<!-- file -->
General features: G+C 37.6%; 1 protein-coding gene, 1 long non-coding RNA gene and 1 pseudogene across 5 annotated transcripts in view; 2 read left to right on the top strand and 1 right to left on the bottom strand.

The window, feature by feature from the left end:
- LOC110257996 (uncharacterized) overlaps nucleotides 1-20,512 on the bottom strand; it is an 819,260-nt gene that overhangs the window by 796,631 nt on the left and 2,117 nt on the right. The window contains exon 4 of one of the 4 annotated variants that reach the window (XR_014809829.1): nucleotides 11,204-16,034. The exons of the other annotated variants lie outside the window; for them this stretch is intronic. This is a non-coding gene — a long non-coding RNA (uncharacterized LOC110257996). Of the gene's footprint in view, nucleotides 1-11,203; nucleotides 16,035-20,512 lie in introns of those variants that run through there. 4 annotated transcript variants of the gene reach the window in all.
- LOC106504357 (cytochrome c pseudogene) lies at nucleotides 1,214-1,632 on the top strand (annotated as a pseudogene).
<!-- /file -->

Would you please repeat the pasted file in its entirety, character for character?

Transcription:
General features: G+C 37.6%; 1 protein-coding gene, 1 long non-coding RNA gene and 1 pseudogene across 5 annotated transcripts in view; 2 read left to right on the top strand and 1 right to left on the bottom strand.

The window, feature by feature from the left end:
- LOC110257996 (uncharacterized) overlaps nucleotides 1-20,512 on the bottom strand; it is an 819,260-nt gene that overhangs the window by 796,631 nt on the left and 2,117 nt on the right. The window contains exon 4 of one of the 4 annotated variants that reach the window (XR_014809829.1): nucleotides 11,204-16,034. The exons of the other annotated variants lie outside the window; for them this stretch is intronic. This is a non-coding gene — a long non-coding RNA (uncharacterized LOC110257996). Of the gene's footprint in view, nucleotides 1-11,203; nucleotides 16,035-20,512 lie in introns of those variants that run through there. 4 annotated transcript variants of the gene reach the window in all.
- LOC106504357 (cytochrome c pseudogene) lies at nucleotides 1,214-1,632 on the top strand (annotated as a pseudogene).